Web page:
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What is friggatriskaidekaphobia?

What is friggatriskaidekaphobia?

Today is Friday the 13th, and as many know, this is said to be one of the most unlucky days of the year. Unfortunately, it actually comes around quite often. According to mathematician B.H. Brown, the thirteenth of the month is slightly more likely to be on a Friday than on any other day.

But where does this superstition about the number 13 come from? It’s thought that these anxieties stem from the Bible. Allegedly, it was Judas Iscariot, the disciple that betrayed Jesus, that was the 13th person to be seated at the Last Supper.

Superstitions about Friday the 13th have led to the diagnosis of “friggatriskaidekaphobia”, which is an irrational fear of the date. This word finds its root outside of the Judeo-Christian tradition. In fact, the term friggatriskaidekaphobia comes from the old Norse Frigga, which was the name of the Norse goddess after which Friday was named.

To lighten the mood on this notorious day, we’ll keep going with the fun facts and share 13 more about days and dates.

13 facts about days and dates for Friday the 13th

  1. The Christian calendar, which starts at 0 AD, was calculated by an amusingly-named monk called Denis the Small in the sixth century.
  2. In 2012, Pope Benedict XVI wrote that Denis’s conception of the year 0 AD was probably wrong. The Pope said that historians have estimated that Christ was actually born sometime between 7 BC and 2 BC.
  3. We haven’t always used the Gregorian calendar to count months and days. Before 1582, the Julian calendar was used in most parts of Europe, which was originally implemented by the Roman Emperor Julius Caesar.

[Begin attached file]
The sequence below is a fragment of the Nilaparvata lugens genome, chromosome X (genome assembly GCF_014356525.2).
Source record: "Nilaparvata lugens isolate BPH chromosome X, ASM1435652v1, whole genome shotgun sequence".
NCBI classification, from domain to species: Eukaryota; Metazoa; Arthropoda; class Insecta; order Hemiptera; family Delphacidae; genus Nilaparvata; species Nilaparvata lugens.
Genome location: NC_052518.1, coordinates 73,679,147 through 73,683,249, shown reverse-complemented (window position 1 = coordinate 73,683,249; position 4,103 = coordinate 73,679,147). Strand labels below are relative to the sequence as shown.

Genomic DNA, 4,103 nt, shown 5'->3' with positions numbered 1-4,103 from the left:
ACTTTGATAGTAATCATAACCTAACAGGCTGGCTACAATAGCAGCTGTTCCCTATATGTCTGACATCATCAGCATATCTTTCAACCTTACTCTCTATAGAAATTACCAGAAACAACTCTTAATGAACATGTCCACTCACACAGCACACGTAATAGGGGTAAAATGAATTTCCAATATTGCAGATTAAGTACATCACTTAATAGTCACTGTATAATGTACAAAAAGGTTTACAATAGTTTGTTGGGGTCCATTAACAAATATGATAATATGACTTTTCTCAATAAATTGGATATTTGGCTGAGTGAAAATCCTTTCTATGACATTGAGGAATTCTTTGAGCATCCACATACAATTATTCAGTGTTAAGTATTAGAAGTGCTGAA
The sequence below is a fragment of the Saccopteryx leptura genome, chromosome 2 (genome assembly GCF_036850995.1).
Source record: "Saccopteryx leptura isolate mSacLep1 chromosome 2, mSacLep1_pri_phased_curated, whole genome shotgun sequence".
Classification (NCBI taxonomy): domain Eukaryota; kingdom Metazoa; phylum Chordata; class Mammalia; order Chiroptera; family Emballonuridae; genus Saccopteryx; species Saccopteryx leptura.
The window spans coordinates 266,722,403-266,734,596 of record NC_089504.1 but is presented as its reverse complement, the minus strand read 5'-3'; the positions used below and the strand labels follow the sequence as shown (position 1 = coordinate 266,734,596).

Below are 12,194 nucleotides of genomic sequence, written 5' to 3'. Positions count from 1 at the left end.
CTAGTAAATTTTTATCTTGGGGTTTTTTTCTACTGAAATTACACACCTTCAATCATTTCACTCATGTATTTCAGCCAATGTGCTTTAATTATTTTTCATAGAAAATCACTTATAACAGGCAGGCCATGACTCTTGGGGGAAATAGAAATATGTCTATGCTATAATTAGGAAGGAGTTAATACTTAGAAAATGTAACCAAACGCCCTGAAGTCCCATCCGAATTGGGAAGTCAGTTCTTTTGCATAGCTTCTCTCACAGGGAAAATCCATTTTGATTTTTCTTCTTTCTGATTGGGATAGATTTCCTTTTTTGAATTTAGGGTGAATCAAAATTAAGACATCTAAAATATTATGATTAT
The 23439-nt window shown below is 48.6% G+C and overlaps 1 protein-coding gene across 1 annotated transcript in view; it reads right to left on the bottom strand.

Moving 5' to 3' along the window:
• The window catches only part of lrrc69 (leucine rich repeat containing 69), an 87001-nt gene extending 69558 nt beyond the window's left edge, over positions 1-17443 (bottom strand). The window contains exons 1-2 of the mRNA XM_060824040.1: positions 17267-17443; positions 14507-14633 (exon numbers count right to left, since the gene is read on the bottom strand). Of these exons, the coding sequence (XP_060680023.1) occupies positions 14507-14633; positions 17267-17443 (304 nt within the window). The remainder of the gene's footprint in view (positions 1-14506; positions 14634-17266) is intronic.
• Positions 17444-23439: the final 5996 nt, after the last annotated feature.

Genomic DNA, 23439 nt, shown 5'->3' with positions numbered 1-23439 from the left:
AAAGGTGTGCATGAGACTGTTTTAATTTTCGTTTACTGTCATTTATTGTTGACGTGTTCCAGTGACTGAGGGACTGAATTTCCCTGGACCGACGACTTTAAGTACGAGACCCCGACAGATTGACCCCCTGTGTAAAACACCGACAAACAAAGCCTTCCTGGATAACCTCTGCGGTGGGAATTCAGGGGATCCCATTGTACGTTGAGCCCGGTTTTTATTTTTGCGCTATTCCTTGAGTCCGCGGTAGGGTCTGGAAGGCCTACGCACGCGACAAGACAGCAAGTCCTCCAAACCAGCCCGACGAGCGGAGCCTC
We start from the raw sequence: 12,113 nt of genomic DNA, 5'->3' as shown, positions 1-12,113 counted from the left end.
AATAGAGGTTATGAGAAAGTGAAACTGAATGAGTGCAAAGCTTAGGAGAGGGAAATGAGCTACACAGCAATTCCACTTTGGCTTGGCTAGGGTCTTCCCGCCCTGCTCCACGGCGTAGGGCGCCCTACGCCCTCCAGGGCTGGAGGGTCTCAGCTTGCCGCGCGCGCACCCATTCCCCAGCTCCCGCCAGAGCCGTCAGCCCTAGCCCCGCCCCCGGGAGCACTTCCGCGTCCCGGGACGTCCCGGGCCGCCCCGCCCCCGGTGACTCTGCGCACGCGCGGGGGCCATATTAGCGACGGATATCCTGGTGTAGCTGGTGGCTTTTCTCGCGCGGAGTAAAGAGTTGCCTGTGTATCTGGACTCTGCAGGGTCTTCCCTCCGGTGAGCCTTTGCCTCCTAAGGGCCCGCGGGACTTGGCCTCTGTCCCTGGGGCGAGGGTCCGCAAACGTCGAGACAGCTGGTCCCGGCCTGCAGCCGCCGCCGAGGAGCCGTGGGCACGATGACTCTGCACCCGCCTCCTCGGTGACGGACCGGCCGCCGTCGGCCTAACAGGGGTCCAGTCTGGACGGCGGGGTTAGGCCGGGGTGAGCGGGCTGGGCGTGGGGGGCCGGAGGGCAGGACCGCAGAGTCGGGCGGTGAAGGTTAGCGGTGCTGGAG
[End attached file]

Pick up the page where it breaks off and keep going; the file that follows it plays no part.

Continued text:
4. As for the days of the week, they date back even further. The Gregorian calendar followed the lead of ancient Babylon, which since 600 BC, used a seven-day week based on the phases of the moon.
  5. Before the switch to the Gregorian calendar, the New Year in England was on the 25th of March, which marked a festival called Lady Day that honoured the Virgin Mary. Other European countries chose different dates, such as Christmas Day or the Feast of the Annunciation.
  6. Pope Gregory XIII decided to change the system as the Julian calendar miscalculated the length of the solar year by 11 minutes. This meant that the date of Easter, which religious leaders wanted to fall around the spring equinox, kept moving further and further away from the date.
  7. However, the Gregorian calendar is still 11 seconds off. This means that by 4909, the Gregorian calendar will be a full day ahead of the actual solar year.
  8. In fact, the Gregorian calendar isn’t the most accurate measure. National Geographic has said, “the Persian calendar, the official calendar of Iran and Afghanistan, requires fewer adjustments such as leap years.” Some researchers suggest the Mayan calendar is more precise still.
  9. Nonetheless, the Gregorian calendar’s popularity has endured – but the change wasn’t easy. Many Protestant countries in the north of Europe didn’t want to change because it was devised by the Papacy. For example, Germany didn’t change over until 1700.
  10. The UK, meanwhile, didn’t adopt the Gregorian calendar until 1752. According to some accounts, there was rioting in the streets when the date changed from 2nd September to the 14th overnight. Apparently, crowds chanted, “give us back our 11 days!”
  11. There’s been more resistance to the Gregorian calendar throughout history. After the French Revolution, many pushed for a 10-day long calendar that wasn’t associated with religion.
  12. In 2011, Richard Conn Henry, former deputy director of NASA’s astrophysics division, teamed up with economist Steve Hanke to create a calendar that was always perfectly in line with the solar year. Despite its ingenuity, it goes without saying that it hasn’t caught on.
  13. To conclude with a final Friday the 13th fact, the most unlucky year this decade will be 2026, with three Friday the 13ths. With the decade we’ve had already, fingers crossed it’s all just superstition…

 

 

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